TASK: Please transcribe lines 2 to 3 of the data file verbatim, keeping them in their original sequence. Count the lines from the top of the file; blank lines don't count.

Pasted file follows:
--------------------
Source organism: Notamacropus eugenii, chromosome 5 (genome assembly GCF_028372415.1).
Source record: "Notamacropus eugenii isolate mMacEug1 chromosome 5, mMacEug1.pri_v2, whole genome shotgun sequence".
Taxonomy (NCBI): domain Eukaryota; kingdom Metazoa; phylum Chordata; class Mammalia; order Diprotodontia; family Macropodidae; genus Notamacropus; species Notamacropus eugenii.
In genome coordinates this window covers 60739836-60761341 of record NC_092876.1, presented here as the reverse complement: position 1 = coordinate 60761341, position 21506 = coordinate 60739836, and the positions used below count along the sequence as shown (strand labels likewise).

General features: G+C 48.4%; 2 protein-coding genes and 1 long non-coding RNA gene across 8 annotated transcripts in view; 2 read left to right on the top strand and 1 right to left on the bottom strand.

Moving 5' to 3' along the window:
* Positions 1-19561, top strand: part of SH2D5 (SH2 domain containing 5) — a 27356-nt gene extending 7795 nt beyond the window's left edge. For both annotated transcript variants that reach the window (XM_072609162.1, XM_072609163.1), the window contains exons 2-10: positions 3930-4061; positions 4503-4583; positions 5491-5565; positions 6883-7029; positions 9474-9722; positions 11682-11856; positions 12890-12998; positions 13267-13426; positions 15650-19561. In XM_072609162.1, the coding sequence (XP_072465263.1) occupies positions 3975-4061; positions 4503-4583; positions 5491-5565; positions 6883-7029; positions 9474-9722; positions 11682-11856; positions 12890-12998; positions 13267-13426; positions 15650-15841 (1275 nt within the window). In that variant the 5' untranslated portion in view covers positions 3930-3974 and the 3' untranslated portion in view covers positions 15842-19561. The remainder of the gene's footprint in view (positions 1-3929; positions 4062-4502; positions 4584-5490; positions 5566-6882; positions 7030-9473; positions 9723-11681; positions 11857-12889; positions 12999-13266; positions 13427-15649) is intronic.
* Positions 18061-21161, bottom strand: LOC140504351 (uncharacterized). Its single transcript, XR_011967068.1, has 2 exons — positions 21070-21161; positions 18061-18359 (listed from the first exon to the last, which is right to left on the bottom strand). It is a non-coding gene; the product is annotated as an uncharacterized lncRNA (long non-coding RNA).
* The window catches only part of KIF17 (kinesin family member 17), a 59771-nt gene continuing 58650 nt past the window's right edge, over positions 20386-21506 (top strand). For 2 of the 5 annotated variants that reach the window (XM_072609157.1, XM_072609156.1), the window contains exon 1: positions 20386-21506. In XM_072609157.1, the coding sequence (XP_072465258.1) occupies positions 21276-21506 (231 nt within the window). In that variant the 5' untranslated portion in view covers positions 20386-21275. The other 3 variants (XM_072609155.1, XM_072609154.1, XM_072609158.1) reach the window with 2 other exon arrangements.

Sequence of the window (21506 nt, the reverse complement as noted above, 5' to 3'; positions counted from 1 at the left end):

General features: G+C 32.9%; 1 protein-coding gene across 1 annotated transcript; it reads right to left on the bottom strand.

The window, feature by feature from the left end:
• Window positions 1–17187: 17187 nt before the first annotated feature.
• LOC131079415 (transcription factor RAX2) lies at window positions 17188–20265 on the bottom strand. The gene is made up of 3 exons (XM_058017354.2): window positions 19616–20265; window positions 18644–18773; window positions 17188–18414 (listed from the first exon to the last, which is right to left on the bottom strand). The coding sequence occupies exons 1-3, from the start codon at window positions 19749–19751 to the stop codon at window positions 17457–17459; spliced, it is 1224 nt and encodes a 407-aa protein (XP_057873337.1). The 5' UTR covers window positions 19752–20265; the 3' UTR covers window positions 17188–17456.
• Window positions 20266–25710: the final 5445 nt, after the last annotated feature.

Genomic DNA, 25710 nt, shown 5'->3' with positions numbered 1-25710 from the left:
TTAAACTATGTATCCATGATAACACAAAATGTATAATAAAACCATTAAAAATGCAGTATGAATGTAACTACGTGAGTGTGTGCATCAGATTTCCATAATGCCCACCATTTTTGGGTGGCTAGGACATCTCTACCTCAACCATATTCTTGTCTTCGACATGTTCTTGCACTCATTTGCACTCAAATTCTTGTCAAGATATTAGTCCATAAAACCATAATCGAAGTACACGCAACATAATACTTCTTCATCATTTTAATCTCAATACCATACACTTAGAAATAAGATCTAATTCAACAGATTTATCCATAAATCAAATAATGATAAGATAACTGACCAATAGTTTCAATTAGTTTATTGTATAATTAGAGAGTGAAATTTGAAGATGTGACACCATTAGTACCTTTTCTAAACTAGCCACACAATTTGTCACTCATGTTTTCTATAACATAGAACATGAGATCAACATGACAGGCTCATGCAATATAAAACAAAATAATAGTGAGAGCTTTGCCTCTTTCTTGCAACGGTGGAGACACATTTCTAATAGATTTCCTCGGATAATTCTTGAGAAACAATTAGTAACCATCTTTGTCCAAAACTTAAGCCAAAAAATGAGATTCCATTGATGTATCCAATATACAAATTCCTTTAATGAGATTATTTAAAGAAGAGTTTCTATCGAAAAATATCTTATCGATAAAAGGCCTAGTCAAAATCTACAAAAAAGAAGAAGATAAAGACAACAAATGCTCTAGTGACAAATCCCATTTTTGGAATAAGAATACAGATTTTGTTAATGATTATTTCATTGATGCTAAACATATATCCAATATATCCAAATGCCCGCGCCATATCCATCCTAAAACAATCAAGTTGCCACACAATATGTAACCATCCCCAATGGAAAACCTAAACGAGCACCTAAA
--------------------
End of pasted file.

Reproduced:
Source record: "Notamacropus eugenii isolate mMacEug1 chromosome 5, mMacEug1.pri_v2, whole genome shotgun sequence".
Taxonomy (NCBI): domain Eukaryota; kingdom Metazoa; phylum Chordata; class Mammalia; order Diprotodontia; family Macropodidae; genus Notamacropus; species Notamacropus eugenii.